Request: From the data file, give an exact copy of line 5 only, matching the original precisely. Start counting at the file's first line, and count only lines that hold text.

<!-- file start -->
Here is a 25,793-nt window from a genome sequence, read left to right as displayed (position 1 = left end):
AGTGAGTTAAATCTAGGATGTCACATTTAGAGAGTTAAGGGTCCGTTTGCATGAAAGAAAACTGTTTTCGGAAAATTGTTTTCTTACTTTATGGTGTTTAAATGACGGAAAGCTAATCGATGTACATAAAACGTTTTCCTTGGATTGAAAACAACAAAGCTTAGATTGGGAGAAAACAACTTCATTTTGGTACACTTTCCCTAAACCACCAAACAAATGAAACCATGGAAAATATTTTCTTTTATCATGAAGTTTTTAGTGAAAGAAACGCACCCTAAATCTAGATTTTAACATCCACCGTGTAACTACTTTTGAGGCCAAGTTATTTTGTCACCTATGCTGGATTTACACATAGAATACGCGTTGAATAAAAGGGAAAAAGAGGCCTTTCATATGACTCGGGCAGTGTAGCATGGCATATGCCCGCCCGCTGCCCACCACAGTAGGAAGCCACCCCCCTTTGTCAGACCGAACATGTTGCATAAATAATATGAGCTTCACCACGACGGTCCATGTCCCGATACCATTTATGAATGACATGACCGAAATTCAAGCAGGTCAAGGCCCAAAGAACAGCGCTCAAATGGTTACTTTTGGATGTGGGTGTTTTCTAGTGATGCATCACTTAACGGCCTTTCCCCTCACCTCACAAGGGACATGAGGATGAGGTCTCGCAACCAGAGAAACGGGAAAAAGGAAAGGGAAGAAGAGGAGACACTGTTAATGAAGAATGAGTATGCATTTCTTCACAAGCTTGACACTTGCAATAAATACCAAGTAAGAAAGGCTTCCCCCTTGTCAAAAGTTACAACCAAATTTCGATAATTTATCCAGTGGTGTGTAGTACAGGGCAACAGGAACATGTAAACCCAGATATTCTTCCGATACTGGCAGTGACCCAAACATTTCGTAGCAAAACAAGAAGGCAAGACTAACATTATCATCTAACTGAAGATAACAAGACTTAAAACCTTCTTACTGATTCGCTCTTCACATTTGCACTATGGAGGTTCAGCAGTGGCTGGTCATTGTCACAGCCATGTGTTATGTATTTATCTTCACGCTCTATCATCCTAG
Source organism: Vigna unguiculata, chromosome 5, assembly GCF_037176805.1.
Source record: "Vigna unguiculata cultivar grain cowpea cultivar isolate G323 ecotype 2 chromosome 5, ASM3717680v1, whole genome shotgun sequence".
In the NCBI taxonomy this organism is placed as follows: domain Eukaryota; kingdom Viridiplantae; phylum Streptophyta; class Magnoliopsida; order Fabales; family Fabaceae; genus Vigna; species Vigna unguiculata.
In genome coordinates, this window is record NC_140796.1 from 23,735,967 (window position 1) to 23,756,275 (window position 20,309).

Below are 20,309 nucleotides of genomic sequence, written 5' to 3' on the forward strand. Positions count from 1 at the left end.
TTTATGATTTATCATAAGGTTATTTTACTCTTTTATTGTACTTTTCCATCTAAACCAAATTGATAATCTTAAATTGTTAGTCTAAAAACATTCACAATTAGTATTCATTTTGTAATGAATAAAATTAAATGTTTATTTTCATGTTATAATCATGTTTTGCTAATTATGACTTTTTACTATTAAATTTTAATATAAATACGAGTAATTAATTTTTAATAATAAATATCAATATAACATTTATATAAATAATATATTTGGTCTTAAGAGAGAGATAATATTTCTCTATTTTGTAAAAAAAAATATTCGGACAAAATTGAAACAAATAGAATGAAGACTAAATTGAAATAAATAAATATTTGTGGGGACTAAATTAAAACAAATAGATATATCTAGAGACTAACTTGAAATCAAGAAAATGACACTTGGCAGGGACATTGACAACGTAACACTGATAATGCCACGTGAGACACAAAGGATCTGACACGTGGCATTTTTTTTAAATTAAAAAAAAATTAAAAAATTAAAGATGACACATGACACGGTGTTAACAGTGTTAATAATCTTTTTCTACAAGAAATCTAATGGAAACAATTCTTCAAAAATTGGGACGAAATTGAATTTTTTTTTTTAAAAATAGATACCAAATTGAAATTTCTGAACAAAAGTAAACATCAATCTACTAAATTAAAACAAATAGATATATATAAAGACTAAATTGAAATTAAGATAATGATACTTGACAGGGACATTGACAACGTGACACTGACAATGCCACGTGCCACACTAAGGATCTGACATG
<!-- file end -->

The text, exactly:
In the NCBI taxonomy this organism is placed as follows: domain Eukaryota; kingdom Viridiplantae; phylum Streptophyta; class Magnoliopsida; order Fabales; family Fabaceae; genus Vigna; species Vigna unguiculata.